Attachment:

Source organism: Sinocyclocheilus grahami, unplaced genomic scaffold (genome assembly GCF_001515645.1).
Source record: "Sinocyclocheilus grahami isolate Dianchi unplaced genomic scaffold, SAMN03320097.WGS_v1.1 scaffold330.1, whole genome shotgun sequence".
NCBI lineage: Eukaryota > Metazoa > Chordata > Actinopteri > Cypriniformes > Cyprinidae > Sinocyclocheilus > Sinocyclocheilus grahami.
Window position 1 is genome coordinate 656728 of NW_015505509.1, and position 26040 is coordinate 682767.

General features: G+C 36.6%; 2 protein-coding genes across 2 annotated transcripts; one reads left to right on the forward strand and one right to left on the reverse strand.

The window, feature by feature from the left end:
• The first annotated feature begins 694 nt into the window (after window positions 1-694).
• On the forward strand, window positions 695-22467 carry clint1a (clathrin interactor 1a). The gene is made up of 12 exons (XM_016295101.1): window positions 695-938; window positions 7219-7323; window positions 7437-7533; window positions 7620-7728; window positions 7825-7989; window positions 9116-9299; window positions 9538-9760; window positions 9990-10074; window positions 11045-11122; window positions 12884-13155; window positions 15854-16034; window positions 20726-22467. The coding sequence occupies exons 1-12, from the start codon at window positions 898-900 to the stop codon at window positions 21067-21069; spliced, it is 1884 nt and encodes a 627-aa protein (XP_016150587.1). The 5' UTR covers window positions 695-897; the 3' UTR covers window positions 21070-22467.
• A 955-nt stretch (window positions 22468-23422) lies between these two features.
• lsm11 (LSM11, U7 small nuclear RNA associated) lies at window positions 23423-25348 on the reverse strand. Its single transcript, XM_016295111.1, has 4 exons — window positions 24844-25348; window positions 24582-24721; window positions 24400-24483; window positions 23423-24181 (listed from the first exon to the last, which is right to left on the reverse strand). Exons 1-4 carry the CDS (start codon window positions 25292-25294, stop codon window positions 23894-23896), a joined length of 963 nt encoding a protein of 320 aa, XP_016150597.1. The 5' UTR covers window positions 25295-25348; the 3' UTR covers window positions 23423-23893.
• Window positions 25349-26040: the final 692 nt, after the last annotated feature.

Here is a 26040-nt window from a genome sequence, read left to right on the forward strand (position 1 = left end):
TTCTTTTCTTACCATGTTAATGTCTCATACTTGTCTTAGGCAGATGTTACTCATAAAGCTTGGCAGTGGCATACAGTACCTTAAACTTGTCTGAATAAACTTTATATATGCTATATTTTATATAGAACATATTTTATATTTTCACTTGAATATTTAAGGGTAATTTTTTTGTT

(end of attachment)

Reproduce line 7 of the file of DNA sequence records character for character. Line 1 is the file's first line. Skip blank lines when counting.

• The first annotated feature begins 694 nt into the window (after window positions 1-694).